• Ectopic pregnancy: This is an abnormal pregnancy that occurs outside the uterus, often in the fallopian tubes, and requires emergency medical care. 

  • Sexually transmitted diseases (STDs):  Diseases such as chlamydia can lead to inflammation that causes ovulation pain.

  • Appendicitis: This is an inflammation of the appendix that feels similar to ovulation pain and requires urgent medical treatment. 

  • Abdominal adhesions: These are scar-like tissue that form after a cesarean (C-section) or other abdominal surgery.

  • Other gastrointestinal issues: These include perforated ulcers, inflammatory bowel disease, and gastroenteritis.

If you are experiencing ovulation pain that is severe and lasts long, consult your Doctor.

Ovulation pain diagnosis

Here are some of the diagnostic processes that your Doctor could employ to identify the cause of your ovulation pain: 

  • Your medical history

  • Physical examination, such as a pelvic examination

  • Vaginal ultrasound

  • Abdominal ultrasound

  • Blood tests

  • Cervical cultures

  • Exploratory surgery, such as laparoscopy

Ovulation pain treatment and self-care

Most women don’t get any treatment for ovulation pain as the pain goes away on its own in a day or two. However, you can follow the self-care tips given below to relieve your ovulation pain:

  • Try to relax and take bed rest when the ovulation pain is bad

  • Use over-the-counter medications for pain relief

  • Take warm baths and use hot water bottles or heat packs to warm your lower abdomen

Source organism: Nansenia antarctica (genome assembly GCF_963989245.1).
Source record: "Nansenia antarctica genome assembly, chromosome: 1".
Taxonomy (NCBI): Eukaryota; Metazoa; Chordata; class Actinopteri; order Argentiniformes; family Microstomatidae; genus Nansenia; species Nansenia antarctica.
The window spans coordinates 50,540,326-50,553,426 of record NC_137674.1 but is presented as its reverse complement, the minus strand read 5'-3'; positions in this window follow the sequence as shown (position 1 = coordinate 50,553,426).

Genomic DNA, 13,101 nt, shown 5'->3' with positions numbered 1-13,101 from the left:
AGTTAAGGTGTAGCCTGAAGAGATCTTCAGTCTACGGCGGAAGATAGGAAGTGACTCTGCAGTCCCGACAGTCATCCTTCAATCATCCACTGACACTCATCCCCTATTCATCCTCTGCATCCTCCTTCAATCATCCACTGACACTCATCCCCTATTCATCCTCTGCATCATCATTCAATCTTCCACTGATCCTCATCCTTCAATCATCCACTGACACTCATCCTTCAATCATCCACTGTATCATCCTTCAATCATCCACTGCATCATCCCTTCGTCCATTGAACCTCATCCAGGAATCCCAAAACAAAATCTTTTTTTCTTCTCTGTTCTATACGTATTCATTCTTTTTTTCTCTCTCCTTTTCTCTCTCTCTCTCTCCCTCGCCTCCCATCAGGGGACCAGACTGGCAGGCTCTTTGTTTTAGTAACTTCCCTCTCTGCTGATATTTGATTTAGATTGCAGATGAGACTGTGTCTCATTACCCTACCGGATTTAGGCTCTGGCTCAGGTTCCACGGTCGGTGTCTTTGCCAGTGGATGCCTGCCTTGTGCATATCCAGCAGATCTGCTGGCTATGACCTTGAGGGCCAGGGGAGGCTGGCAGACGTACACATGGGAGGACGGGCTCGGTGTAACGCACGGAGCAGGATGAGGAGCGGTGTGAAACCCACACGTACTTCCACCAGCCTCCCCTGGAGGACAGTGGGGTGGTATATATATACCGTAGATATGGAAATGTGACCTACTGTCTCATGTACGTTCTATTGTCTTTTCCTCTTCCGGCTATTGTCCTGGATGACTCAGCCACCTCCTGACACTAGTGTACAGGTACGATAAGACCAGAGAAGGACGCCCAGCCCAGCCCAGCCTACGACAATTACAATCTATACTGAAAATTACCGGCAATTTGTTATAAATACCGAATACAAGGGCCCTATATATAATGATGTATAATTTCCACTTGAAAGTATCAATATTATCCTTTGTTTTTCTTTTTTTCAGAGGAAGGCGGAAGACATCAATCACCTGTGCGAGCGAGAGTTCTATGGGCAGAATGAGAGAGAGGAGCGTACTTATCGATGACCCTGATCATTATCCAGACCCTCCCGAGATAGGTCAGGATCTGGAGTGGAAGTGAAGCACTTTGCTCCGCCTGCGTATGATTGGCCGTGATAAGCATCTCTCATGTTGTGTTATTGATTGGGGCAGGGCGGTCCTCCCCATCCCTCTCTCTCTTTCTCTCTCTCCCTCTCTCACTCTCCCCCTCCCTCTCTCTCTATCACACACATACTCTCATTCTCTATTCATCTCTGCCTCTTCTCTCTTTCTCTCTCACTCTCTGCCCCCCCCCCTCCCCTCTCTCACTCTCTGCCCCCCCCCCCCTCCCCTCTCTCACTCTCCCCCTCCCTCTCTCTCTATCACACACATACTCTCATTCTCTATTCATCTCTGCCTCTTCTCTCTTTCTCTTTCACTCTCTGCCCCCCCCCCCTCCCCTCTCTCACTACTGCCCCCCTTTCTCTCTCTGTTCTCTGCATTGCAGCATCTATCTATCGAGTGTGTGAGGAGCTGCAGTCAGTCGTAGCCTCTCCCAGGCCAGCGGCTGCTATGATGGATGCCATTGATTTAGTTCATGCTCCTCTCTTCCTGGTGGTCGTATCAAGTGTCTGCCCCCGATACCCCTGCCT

• Take nonsteroidal, anti-inflammatory medications

Consult your Doctor if these treatments don’t help ease your ovulation pain. Your Doctor can help identify or rule out any underlying medical problem.

Ovulation pain prevention

You can avoid ovulation pain by preventing ovulation. Talk to your Doctor about hormonal contraceptives such as birth control pills that prevent ovulation and pregnancy. 

Using ovulation pain for family planning

You can use ovulation pain to know when you’re ovulating, which can help you to plan or avoid getting pregnant. 

Since your odds of conceiving are increased during the ovulation period:

  • Have sex during this period to get pregnant

  • Avoid sex during this period to not conceive 

However, instead of relying solely on ovulation pain to avoid pregnancy, use other contraceptives, especially the barrier type, that are more reliable.

You can also use our free and accurate Ovulation Calculator to plan your pregnancy. 

When to see a Doctor

Consult your Doctor if you have any of the following symptoms:

  • Fever above 100.4 °F

  • Painful urination

  • Redness or burning sensation

  • Severe nausea/vomiting

  • Severe pain mid-cycle, which lasts for more than 3 days or occurs during most months

  • Missed period

  • Heavy bleeding between periods

  • Over-the-counter pain medications not offering pain relief